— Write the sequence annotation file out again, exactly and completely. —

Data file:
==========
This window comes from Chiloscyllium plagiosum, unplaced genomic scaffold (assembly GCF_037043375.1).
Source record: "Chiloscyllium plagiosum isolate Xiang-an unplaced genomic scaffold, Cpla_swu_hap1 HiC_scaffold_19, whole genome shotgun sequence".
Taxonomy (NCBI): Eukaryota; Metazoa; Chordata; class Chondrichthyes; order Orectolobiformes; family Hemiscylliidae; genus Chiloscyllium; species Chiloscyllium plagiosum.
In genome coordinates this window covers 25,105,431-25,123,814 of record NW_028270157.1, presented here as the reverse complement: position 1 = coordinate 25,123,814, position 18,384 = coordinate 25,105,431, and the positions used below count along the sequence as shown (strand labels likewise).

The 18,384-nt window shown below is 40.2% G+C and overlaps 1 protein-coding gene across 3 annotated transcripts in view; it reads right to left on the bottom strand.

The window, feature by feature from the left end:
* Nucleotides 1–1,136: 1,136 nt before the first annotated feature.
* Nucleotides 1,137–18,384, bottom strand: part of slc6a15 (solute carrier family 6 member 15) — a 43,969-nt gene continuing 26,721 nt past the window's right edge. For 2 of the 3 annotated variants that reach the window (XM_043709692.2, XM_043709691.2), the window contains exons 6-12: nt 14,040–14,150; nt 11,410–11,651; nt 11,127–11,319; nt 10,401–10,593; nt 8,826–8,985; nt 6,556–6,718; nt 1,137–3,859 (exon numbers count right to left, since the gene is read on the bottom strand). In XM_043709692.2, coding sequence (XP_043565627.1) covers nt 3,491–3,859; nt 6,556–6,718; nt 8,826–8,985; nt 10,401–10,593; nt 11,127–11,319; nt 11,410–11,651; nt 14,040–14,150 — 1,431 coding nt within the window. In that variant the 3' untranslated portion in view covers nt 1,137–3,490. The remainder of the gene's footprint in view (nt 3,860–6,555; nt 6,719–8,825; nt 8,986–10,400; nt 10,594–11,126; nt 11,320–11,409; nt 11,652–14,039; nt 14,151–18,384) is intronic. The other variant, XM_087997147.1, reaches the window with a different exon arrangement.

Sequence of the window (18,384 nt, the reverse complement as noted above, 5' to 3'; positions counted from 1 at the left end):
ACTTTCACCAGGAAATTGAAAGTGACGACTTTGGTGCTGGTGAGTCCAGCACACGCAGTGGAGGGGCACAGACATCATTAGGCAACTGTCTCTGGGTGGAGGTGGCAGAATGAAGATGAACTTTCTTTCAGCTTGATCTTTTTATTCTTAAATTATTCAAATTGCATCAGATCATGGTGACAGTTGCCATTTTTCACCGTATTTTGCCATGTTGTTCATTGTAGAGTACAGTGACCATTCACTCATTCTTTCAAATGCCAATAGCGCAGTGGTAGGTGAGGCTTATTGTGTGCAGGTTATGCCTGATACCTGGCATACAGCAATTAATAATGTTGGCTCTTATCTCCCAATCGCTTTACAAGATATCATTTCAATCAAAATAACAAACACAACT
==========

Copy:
This window comes from Chiloscyllium plagiosum, unplaced genomic scaffold (assembly GCF_037043375.1).
Source record: "Chiloscyllium plagiosum isolate Xiang-an unplaced genomic scaffold, Cpla_swu_hap1 HiC_scaffold_19, whole genome shotgun sequence".
Taxonomy (NCBI): Eukaryota; Metazoa; Chordata; class Chondrichthyes; order Orectolobiformes; family Hemiscylliidae; genus Chiloscyllium; species Chiloscyllium plagiosum.
In genome coordinates this window covers 25,105,431-25,123,814 of record NW_028270157.1, presented here as the reverse complement: position 1 = coordinate 25,123,814, position 18,384 = coordinate 25,105,431, and the positions used below count along the sequence as shown (strand labels likewise).

The 18,384-nt window shown below is 40.2% G+C and overlaps 1 protein-coding gene across 3 annotated transcripts in view; it reads right to left on the bottom strand.

The window, feature by feature from the left end:
* Nucleotides 1–1,136: 1,136 nt before the first annotated feature.
* Nucleotides 1,137–18,384, bottom strand: part of slc6a15 (solute carrier family 6 member 15) — a 43,969-nt gene continuing 26,721 nt past the window's right edge. For 2 of the 3 annotated variants that reach the window (XM_043709692.2, XM_043709691.2), the window contains exons 6-12: nt 14,040–14,150; nt 11,410–11,651; nt 11,127–11,319; nt 10,401–10,593; nt 8,826–8,985; nt 6,556–6,718; nt 1,137–3,859 (exon numbers count right to left, since the gene is read on the bottom strand). In XM_043709692.2, coding sequence (XP_043565627.1) covers nt 3,491–3,859; nt 6,556–6,718; nt 8,826–8,985; nt 10,401–10,593; nt 11,127–11,319; nt 11,410–11,651; nt 14,040–14,150 — 1,431 coding nt within the window. In that variant the 3' untranslated portion in view covers nt 1,137–3,490. The remainder of the gene's footprint in view (nt 3,860–6,555; nt 6,719–8,825; nt 8,986–10,400; nt 10,594–11,126; nt 11,320–11,409; nt 11,652–14,039; nt 14,151–18,384) is intronic. The other variant, XM_087997147.1, reaches the window with a different exon arrangement.

Sequence of the window (18,384 nt, the reverse complement as noted above, 5' to 3'; positions counted from 1 at the left end):
ACTTTCACCAGGAAATTGAAAGTGACGACTTTGGTGCTGGTGAGTCCAGCACACGCAGTGGAGGGGCACAGACATCATTAGGCAACTGTCTCTGGGTGGAGGTGGCAGAATGAAGATGAACTTTCTTTCAGCTTGATCTTTTTATTCTTAAATTATTCAAATTGCATCAGATCATGGTGACAGTTGCCATTTTTCACCGTATTTTGCCATGTTGTTCATTGTAGAGTACAGTGACCATTCACTCATTCTTTCAAATGCCAATAGCGCAGTGGTAGGTGAGGCTTATTGTGTGCAGGTTATGCCTGATACCTGGCATACAGCAATTAATAATGTTGGCTCTTATCTCCCAATCGCTTTACAAGATATCATTTCAATCAAAATAACAAACACAACT